Improving rural Minnesota through broadband expansion

Rural Minnesota’s access to and adoption of broadband technology has grown steadily over the past few years. The conversation however must continue and adjust so that we can better measure success of this expansion.
Last week, the Jobs, Agriculture and Rural Development Committee, which I chair, heard several testimonies regarding the state of broadband in Minnesota. The meeting covered a wide spectrum of issues facing Minnesota as we strive to achieve broad access to fast and reliable broadband service throughout our state.
Jack Geller, U of M professor and former President of the Center for Rural Policy Development, described how Minnesota is regressing in broadband speed and access in comparison to other states. Recommendations from the Governor’s Broadband Task Force included: tax credits or grants to encourage broadband providers to expand in unserved/underserved areas, extending current sales tax exemptions to certain broadband-related equipment, and coordinating highway construction and broadband projects so we only “dig once.”
The argument I found most important, however, was that increased high-speed internet access, adoption, and use was vital to diversifying Minnesota’s rural economy and ensuring our businesses stay competitive. Because of the internet, the global market becomes more interconnected every day. We need to make changes now so that our local economy does not fall behind. The recommendations and testimony heard Wednesday are encouraging and I welcome further discussion about broadband expansion across Minnesota.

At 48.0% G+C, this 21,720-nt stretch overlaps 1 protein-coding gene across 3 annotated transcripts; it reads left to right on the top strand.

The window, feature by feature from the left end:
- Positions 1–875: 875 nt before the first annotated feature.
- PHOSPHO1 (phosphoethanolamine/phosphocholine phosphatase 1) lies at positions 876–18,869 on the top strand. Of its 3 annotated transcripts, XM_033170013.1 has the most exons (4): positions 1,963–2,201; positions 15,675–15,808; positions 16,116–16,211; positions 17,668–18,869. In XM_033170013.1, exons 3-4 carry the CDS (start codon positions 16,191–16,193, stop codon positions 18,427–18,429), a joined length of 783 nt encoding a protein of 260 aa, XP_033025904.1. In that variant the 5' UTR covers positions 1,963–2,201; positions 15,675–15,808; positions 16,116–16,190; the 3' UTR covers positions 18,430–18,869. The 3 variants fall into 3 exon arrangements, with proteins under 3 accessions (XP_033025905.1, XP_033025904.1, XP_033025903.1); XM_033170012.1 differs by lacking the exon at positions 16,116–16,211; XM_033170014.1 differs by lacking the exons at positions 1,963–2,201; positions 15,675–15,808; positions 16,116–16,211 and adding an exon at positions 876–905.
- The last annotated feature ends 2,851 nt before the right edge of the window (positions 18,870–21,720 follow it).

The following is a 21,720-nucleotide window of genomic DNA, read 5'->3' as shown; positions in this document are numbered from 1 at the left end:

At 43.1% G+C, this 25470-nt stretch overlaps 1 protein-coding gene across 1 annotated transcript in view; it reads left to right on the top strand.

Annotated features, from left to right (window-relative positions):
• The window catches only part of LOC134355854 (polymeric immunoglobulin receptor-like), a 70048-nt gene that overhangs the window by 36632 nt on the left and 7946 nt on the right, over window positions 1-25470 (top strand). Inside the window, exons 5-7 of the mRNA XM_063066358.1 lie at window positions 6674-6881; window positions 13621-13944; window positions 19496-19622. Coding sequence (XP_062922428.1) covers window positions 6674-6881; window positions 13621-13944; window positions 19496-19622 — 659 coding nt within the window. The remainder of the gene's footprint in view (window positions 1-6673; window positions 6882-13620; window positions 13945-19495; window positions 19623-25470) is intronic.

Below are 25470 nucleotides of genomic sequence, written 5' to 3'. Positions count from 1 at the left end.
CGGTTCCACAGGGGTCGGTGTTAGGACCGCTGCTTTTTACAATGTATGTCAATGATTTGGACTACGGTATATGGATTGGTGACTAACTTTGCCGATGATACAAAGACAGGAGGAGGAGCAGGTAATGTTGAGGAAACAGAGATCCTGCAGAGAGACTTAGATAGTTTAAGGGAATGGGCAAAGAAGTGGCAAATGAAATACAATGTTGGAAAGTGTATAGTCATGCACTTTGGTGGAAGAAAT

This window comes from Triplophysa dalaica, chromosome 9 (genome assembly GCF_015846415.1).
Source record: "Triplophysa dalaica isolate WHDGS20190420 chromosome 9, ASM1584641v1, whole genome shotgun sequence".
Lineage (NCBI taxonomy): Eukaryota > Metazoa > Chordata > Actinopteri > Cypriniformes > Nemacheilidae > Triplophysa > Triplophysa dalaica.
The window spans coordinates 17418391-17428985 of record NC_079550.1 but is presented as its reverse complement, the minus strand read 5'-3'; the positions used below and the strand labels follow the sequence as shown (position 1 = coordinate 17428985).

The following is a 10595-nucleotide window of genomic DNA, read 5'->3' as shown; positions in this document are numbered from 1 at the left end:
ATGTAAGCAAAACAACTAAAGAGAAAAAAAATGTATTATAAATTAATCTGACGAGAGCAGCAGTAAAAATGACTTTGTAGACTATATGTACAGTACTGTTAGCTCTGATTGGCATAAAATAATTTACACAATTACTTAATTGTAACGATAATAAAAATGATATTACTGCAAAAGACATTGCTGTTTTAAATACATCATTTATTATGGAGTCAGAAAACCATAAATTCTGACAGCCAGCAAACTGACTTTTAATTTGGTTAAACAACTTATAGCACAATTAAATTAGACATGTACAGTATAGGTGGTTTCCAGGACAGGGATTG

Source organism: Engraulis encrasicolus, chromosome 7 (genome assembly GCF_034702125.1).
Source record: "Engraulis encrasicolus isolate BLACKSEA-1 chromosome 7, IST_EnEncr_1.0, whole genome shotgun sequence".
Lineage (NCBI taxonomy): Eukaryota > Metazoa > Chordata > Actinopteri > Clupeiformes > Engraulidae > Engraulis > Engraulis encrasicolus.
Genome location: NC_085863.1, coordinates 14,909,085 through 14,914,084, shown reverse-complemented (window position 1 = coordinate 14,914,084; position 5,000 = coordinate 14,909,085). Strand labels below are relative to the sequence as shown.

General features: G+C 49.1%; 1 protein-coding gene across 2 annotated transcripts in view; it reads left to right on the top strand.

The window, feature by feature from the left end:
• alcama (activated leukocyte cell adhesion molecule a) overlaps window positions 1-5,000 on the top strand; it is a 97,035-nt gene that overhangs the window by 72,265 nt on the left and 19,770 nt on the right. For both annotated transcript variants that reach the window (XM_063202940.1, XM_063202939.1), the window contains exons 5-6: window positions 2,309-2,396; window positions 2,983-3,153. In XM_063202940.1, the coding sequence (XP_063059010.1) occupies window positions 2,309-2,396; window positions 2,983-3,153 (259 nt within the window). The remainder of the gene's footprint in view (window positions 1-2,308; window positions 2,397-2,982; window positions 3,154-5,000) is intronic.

In addition to growing our online infrastructure, we must look at the quality of roads leading in and out of our communities.
This past week, I sat down with our district’s MNDOT engineer. He updated me on the many projects southeastern Minnesota can expect this year. For our area, MNDOT has six road improvement projects scheduled for this construction season. I am pleased to inform you that two of these projects are mill and overlay on Highway 65 from Albert Lea through Glenville to the Iowa Border and on Highway 69 from Albert Lea through Twin Lakes and Emmons.
For many years, residents and visitors traveling in and out of Albert Lea have encountered these rocky stretches of highway. I am confident the projects planned for this year will improve the flow of traffic and be a welcomed update to our road system.
Other projects in Senate District 27 include sections of I-90 in Mower County as well as a stretch of Highway 30 in Dodge County. All of these improvements are scheduled for completion this fall.
As always, I value your comments and questions about what is happening here at the Capitol. We have a lot of ideas on the table this session and hearing from people back home will help me make the best choices for District 27.

Senator Dan Sparks
Dan Sparks represents District 27, which includes all or portions of Dodge, Faribault, Freeborn, Mower, and Steele counties in the southeastern part of the state.

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